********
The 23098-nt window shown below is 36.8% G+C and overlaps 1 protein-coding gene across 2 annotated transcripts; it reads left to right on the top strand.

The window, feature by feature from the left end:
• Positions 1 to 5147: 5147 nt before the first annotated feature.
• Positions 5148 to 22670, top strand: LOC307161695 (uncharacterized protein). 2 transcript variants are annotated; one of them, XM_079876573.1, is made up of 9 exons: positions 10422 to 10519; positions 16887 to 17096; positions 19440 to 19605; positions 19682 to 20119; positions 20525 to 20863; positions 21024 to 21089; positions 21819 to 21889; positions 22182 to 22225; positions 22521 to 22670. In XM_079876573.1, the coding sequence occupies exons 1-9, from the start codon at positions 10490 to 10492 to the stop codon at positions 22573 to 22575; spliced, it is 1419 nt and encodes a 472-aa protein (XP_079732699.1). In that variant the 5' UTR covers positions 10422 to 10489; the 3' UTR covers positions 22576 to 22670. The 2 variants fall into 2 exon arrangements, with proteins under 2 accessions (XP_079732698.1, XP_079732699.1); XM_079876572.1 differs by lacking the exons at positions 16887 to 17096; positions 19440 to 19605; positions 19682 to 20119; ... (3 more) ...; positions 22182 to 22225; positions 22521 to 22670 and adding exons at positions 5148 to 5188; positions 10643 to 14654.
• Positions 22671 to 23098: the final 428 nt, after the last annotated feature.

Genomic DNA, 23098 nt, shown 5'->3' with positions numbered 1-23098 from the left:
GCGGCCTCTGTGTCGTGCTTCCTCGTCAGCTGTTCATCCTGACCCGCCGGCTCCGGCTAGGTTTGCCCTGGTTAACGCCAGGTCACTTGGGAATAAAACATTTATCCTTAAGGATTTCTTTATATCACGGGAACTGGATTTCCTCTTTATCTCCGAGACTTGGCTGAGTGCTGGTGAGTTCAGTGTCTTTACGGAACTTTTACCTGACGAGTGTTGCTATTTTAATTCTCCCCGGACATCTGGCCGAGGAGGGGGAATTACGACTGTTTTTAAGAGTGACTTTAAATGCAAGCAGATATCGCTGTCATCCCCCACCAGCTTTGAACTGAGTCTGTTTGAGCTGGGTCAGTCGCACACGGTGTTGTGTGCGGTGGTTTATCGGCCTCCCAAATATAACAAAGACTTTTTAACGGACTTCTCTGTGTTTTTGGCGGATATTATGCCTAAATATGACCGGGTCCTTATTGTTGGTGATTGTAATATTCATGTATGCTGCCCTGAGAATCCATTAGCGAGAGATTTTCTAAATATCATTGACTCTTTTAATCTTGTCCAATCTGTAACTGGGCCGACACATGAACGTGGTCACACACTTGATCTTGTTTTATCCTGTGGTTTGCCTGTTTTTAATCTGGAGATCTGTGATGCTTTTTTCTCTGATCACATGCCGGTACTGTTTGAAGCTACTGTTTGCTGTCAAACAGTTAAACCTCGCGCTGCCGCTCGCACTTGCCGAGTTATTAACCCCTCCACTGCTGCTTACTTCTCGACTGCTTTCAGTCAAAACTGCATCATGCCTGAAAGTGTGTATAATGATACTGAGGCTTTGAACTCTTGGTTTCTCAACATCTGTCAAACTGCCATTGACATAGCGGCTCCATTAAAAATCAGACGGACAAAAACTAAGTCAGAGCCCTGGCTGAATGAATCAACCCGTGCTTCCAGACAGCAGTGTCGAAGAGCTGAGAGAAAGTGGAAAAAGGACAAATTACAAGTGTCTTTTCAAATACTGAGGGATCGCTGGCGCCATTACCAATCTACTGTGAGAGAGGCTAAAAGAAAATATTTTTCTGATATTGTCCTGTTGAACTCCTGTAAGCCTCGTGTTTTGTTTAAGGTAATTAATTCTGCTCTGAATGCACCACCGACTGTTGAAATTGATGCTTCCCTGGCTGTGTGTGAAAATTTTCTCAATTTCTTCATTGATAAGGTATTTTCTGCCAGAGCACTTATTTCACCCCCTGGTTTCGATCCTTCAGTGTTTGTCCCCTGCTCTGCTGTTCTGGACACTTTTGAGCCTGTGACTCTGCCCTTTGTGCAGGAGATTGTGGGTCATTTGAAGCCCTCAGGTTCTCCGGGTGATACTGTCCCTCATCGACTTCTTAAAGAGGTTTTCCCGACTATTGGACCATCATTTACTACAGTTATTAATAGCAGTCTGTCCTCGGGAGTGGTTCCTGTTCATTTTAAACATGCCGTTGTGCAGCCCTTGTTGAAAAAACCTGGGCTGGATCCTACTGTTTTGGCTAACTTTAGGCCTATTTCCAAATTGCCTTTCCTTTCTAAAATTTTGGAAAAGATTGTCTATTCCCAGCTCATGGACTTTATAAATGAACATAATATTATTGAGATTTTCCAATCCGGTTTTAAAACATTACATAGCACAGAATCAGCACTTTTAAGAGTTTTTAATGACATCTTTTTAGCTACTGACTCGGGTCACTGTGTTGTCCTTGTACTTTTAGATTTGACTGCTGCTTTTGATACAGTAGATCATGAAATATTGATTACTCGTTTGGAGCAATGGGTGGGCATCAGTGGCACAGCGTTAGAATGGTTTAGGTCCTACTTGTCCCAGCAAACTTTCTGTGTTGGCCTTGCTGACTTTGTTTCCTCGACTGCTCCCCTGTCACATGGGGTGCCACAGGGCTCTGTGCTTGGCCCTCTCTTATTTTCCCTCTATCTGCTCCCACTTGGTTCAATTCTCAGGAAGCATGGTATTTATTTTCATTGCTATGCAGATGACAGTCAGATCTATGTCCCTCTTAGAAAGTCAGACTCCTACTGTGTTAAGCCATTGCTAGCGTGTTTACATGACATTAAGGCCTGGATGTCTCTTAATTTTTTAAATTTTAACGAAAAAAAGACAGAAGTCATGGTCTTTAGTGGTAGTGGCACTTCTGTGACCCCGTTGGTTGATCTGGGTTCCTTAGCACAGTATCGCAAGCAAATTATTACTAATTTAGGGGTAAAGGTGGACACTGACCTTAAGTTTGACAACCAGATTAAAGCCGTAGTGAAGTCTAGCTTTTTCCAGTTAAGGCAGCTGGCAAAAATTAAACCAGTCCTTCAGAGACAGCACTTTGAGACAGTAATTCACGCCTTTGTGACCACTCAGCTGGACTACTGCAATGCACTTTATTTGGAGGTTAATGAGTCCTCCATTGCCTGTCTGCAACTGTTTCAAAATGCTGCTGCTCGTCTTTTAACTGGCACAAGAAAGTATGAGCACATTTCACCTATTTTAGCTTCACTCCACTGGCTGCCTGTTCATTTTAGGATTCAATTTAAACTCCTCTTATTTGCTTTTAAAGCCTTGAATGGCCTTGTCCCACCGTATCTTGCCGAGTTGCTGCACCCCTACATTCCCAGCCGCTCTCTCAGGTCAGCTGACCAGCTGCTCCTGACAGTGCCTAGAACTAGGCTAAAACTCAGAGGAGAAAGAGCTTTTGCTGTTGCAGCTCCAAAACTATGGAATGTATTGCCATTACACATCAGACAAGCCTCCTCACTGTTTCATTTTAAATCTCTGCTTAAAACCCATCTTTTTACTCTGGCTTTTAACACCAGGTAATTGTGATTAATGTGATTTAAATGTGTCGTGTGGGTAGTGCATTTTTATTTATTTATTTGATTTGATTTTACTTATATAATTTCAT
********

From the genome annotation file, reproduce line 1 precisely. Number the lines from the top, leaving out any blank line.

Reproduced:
The 23098-nt window shown below is 36.8% G+C and overlaps 1 protein-coding gene across 2 annotated transcripts; it reads left to right on the top strand.